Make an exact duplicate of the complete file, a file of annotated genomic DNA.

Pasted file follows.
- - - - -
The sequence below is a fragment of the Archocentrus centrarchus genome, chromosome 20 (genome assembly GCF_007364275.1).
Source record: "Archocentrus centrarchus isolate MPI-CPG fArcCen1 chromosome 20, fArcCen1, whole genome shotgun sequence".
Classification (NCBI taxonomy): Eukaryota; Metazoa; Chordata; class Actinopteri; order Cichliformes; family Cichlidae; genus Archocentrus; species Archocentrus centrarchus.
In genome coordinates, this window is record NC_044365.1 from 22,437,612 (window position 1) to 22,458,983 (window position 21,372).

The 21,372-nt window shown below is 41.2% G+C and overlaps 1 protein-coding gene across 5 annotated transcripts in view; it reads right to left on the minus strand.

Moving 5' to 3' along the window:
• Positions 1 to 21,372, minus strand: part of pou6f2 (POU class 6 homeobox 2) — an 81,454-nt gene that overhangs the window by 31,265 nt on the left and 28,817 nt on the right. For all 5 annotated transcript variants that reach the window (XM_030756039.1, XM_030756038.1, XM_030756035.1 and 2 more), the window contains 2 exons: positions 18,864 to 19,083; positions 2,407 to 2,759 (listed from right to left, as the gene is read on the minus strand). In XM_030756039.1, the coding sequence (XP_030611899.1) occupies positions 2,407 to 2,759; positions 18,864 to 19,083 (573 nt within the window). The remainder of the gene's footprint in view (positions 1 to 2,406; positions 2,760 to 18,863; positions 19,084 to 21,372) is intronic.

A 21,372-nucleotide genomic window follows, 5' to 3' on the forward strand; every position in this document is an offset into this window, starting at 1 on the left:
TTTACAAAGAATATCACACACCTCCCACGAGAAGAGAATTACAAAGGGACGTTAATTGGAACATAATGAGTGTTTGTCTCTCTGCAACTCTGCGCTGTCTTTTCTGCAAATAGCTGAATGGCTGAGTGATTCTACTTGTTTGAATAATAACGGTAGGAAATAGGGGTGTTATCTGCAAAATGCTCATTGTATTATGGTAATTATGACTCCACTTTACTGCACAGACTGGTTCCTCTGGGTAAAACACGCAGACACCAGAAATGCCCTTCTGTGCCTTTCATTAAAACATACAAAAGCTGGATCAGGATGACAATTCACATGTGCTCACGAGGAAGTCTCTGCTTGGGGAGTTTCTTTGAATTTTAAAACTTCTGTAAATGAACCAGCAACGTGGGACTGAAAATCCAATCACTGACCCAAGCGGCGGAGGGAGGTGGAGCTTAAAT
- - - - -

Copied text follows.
The sequence below is a fragment of the Archocentrus centrarchus genome, chromosome 20 (genome assembly GCF_007364275.1).
Source record: "Archocentrus centrarchus isolate MPI-CPG fArcCen1 chromosome 20, fArcCen1, whole genome shotgun sequence".
Classification (NCBI taxonomy): Eukaryota; Metazoa; Chordata; class Actinopteri; order Cichliformes; family Cichlidae; genus Archocentrus; species Archocentrus centrarchus.
In genome coordinates, this window is record NC_044365.1 from 22,437,612 (window position 1) to 22,458,983 (window position 21,372).

The 21,372-nt window shown below is 41.2% G+C and overlaps 1 protein-coding gene across 5 annotated transcripts in view; it reads right to left on the minus strand.

Moving 5' to 3' along the window:
• Positions 1 to 21,372, minus strand: part of pou6f2 (POU class 6 homeobox 2) — an 81,454-nt gene that overhangs the window by 31,265 nt on the left and 28,817 nt on the right. For all 5 annotated transcript variants that reach the window (XM_030756039.1, XM_030756038.1, XM_030756035.1 and 2 more), the window contains 2 exons: positions 18,864 to 19,083; positions 2,407 to 2,759 (listed from right to left, as the gene is read on the minus strand). In XM_030756039.1, the coding sequence (XP_030611899.1) occupies positions 2,407 to 2,759; positions 18,864 to 19,083 (573 nt within the window). The remainder of the gene's footprint in view (positions 1 to 2,406; positions 2,760 to 18,863; positions 19,084 to 21,372) is intronic.

A 21,372-nucleotide genomic window follows, 5' to 3' on the forward strand; every position in this document is an offset into this window, starting at 1 on the left:
TTTACAAAGAATATCACACACCTCCCACGAGAAGAGAATTACAAAGGGACGTTAATTGGAACATAATGAGTGTTTGTCTCTCTGCAACTCTGCGCTGTCTTTTCTGCAAATAGCTGAATGGCTGAGTGATTCTACTTGTTTGAATAATAACGGTAGGAAATAGGGGTGTTATCTGCAAAATGCTCATTGTATTATGGTAATTATGACTCCACTTTACTGCACAGACTGGTTCCTCTGGGTAAAACACGCAGACACCAGAAATGCCCTTCTGTGCCTTTCATTAAAACATACAAAAGCTGGATCAGGATGACAATTCACATGTGCTCACGAGGAAGTCTCTGCTTGGGGAGTTTCTTTGAATTTTAAAACTTCTGTAAATGAACCAGCAACGTGGGACTGAAAATCCAATCACTGACCCAAGCGGCGGAGGGAGGTGGAGCTTAAAT